10 October 2011

Day 12 / 101 - Veritas Press Timeline Cards

We've used these beautiful flash cards for the past two years, and they are a great resource for developing a history timeline in your brain.  There are a total of 160 historical people, places, and events from early recorded history to modern America.  Learning history chronologically has proven invaluable in the lives of many children. By memorizing names, dates, places and events, children gain a valuable tool for understanding how this world has been shaped and influenced. My long-term goal is that my children (as they advance in school) will be able to routinely contextualize more in depth historical studies. Knowing a chronological sequence or time line of history is a crucial part of anyone’s education.

However, today I thought it would be fun to let you know all the 'things' we do with these timeline cards.  I don't buy many textbooks each year.  Rather, I take what we have and use that to educate my children.  Here are 10 Learning Activities we do with the Veritas Press Timeline Cards.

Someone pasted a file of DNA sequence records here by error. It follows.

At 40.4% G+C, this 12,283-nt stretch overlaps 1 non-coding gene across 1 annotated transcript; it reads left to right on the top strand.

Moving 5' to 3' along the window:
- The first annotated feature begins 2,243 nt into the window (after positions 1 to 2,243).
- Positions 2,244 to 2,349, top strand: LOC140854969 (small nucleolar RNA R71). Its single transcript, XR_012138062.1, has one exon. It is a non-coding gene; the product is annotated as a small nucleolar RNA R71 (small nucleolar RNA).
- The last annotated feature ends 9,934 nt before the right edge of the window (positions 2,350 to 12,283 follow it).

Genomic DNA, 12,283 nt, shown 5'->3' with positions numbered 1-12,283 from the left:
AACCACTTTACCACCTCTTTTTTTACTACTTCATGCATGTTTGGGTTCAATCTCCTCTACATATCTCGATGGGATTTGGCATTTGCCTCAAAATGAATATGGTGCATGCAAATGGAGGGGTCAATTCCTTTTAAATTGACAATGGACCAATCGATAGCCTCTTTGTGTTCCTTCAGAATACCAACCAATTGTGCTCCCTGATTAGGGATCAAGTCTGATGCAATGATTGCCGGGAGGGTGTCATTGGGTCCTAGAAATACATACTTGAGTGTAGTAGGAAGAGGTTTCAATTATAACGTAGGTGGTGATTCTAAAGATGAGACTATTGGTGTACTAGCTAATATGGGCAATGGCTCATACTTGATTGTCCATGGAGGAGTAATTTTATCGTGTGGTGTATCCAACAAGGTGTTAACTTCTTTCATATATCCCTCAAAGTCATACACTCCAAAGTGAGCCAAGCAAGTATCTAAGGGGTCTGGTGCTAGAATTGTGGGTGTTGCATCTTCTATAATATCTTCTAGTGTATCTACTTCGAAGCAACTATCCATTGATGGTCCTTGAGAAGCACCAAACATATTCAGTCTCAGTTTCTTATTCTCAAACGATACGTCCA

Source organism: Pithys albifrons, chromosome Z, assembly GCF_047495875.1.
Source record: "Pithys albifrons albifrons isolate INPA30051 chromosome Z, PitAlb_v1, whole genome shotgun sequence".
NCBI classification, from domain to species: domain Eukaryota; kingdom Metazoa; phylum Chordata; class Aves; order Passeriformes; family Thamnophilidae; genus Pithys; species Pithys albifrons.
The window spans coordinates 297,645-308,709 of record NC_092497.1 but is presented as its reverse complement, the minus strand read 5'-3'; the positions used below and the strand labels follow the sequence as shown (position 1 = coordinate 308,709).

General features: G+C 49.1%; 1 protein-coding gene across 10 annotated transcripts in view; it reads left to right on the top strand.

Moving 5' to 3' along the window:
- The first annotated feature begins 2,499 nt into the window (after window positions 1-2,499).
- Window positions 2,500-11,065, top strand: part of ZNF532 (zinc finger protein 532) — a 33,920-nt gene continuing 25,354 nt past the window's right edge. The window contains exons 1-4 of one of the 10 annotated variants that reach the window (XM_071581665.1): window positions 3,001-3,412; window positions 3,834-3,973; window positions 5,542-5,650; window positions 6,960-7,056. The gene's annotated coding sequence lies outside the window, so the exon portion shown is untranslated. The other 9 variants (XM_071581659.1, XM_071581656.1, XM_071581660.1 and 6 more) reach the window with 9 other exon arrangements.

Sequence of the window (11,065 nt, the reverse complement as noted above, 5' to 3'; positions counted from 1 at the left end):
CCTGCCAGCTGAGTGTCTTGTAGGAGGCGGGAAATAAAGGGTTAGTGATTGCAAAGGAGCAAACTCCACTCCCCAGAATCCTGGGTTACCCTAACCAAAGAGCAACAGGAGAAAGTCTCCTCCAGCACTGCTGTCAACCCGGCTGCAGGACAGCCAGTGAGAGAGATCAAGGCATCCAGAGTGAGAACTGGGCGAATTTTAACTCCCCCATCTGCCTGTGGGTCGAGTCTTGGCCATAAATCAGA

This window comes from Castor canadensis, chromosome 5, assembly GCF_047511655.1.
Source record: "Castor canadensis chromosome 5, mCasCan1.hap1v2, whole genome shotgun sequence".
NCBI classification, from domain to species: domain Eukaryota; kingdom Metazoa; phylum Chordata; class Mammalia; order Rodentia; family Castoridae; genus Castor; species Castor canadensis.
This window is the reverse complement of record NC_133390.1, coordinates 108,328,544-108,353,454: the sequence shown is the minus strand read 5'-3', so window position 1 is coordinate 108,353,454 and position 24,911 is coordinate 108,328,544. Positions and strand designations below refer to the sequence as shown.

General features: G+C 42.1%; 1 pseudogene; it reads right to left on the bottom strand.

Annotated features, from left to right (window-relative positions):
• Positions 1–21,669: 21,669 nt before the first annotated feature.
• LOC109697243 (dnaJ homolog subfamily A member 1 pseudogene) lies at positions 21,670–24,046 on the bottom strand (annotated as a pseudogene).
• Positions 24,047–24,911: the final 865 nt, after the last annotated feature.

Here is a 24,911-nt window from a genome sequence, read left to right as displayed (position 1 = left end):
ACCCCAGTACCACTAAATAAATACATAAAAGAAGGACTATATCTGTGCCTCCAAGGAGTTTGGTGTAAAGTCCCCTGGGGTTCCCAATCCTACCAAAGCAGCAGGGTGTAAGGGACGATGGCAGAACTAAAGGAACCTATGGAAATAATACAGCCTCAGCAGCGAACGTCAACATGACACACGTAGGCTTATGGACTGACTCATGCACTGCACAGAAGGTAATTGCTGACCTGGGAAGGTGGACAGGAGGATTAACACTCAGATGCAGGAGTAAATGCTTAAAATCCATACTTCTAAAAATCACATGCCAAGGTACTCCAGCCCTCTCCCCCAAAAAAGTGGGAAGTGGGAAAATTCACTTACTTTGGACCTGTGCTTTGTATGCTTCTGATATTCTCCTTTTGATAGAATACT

1.  Read.  Just reading the information to my children gives them more of a background and understanding of history than most people have today.

2.  Memorize.  My children have all 160 cards memorized in order.  It's rather impressive, I must say.

3.  Study the Famous Artwork and/or Maps.  Each card has famous artwork, or a map, on the front.  We study the artist and their work.  If its a map from ancient times, we compare the land and boundaries to a map of today.

4.  Related Resources.  On the back of each card there's additional reading listed.  The resources are worth exploring.

5.  Handwriting Exercises.  I give my children lined paper and have them practice their penmanship by copying the information.

6.  Presentation/Report Material.  Any card can be built on.  My daughter recently gave a presentation on Pocahontas.  We started with the Jamestown is Founded in Virginia card.

7.  Individual Artwork.  My children have drawn their own pictures to go with the cards.

8.  Wikipedia Links.  For years, my husband and I have loved typing a subject into Wikipedia, and then following the links to see what else we can learn.  Here you can see where I typed in Alexander the Great.  In the first paragraph alone, there are 11 additional topics we could explore.

Games.  Here are two games we play with our cards.
9.  Shuffle and mix up the cards so that they are out of order.  We see how long it takes to rearrange them chronologically.

10.  Guess Which Card.  One child will make up 4 or 5 clues using the facts on a card.  Then s/he will try to get the other child to guess which card the clues came from.


No comments:

Post a Comment